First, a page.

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Cost accounting: Limitations of standard costing

Updated on June 9, 2011

One of the reasons for management accounting is to facilitate control. The standard costing technique facilitates control by helping management improve production performance and efficiency.

Using standard costing has inherent merits and demerits. The demerits include limitations of the model, lack of accord over how it should be used and a potentially negative effect on the workforce.

Getting appropriate performance standards and resources

Any one of four benchmarks (basic, ideal, current or attainable standards) can be used as a benchmark. While having standards at their disposal might seem like a good thing, it can create discord over the appropriate benchmark to use. In addition, there could be an issue with the relationship between costs and resources. For instance, using cheaper, low-quality resources would reduce costs, but might decrease quality and increase wastage. Getting agreement on this trade-off can prove difficult.

Resistance and morale

As it was with scientific management, using standards can lead to reduced morale if it is not used with discretion and understanding. A typical example is if a variance is unfavourable and managers automatically assume that it is a result of reduced effort/efficiency on the part of employees. Another negative outcome is employees trying to game the system – sacrificing quality for production standards. Behavioural resistance and work-to-rule might also be unintended consequences of using standard costing techniques.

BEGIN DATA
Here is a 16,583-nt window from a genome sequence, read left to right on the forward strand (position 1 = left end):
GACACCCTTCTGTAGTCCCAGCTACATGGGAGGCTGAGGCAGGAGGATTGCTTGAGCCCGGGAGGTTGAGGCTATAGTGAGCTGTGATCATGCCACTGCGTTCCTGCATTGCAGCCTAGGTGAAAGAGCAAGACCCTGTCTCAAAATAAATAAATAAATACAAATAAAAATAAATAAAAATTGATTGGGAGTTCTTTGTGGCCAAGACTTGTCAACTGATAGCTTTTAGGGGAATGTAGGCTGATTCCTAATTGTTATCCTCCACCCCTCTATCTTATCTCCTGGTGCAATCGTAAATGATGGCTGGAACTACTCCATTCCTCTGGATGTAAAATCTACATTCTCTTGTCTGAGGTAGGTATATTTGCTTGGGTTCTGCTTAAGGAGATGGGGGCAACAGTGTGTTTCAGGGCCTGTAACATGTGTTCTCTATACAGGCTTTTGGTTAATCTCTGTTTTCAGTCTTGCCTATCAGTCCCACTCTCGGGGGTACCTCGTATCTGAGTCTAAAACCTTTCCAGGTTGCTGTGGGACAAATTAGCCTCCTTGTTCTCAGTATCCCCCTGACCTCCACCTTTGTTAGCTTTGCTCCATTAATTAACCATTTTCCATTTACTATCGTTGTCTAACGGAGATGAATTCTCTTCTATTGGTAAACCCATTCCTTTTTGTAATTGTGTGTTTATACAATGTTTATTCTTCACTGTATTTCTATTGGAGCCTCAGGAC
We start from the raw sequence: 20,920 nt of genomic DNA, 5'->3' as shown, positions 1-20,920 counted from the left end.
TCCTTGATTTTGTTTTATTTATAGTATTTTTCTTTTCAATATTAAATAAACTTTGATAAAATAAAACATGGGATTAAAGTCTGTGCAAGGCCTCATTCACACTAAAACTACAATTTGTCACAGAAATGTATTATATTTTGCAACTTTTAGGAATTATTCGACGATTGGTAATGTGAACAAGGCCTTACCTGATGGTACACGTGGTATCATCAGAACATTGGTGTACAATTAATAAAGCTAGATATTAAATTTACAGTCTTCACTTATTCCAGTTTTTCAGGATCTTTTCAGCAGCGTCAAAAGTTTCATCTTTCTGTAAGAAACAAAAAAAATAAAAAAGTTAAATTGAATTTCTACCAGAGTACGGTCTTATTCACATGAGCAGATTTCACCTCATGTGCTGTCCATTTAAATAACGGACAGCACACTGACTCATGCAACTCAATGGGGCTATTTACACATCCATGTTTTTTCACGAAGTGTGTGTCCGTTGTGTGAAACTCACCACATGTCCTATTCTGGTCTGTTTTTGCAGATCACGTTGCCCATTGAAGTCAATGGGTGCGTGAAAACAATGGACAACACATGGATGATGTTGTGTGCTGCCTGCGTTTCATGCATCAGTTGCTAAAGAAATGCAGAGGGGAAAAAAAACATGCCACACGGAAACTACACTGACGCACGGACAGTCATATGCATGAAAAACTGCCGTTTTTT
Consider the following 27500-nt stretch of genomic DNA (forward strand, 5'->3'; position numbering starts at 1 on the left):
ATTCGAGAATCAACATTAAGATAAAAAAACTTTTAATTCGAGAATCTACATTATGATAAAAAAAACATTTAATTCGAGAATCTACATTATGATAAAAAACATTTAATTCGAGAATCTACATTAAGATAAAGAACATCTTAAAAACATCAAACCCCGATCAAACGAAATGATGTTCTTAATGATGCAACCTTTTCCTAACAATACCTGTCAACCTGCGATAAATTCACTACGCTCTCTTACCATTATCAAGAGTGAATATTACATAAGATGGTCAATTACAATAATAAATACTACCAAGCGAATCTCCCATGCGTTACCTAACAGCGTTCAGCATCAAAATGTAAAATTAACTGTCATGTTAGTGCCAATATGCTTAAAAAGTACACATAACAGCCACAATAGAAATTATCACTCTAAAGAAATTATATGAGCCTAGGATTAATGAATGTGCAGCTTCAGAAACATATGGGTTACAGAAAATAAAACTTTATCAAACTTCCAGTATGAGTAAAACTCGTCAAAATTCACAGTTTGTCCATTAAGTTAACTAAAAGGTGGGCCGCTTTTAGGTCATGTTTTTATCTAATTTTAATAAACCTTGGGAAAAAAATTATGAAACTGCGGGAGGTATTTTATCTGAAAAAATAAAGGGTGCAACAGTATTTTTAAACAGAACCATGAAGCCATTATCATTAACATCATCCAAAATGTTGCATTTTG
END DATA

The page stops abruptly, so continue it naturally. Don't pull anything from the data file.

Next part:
Catering for seasonal variations

Using benchmarks in environments where there are variations in costs can be problematic. Seasonal variations can affect the cost of direct materials. Sifting the impact of inflation and anticipating the effect of trade discounts may be impractical.

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Favourable variances might be unfavourable

It is tempting to assume that if costs/resources used in production are below expectations, the variance is favourable. After all, that is the definition of a favourable variance. However, this may suggest that quality was compromised. It hints at standard costing’s failure to factor quality and other intangibles properly. A multivariate analysis of variances may address this inherent limitation of the technique.


Good accounting information is useful when it is timely; variance reports may take long to produce – a fact that decreases its value and reliability. In addition to variance reports, setting and implementing performance standards can use significant staff and other resources, such as time. Avoiding this demerit is as easy as creating variance reports more frequently and minus unnecessary detail.

Over-emphasis on labour’s significance

The underpinning assumption of standard costing is that it assumes that labour efficiency should automatically increase productivity. Since production relies heavily on a number of other factors, this assumption can be very misleading. Standard costing does not always recognize the fixed component of labour either, treating labour as a variable cost.


Despite the standard costing technique having inherent disadvantages and limitations, these do not diminish its usefulness as a control mechanism. Some of the limitations can be mitigated or overridden by acknowledging them and being prudent in applying the technique.


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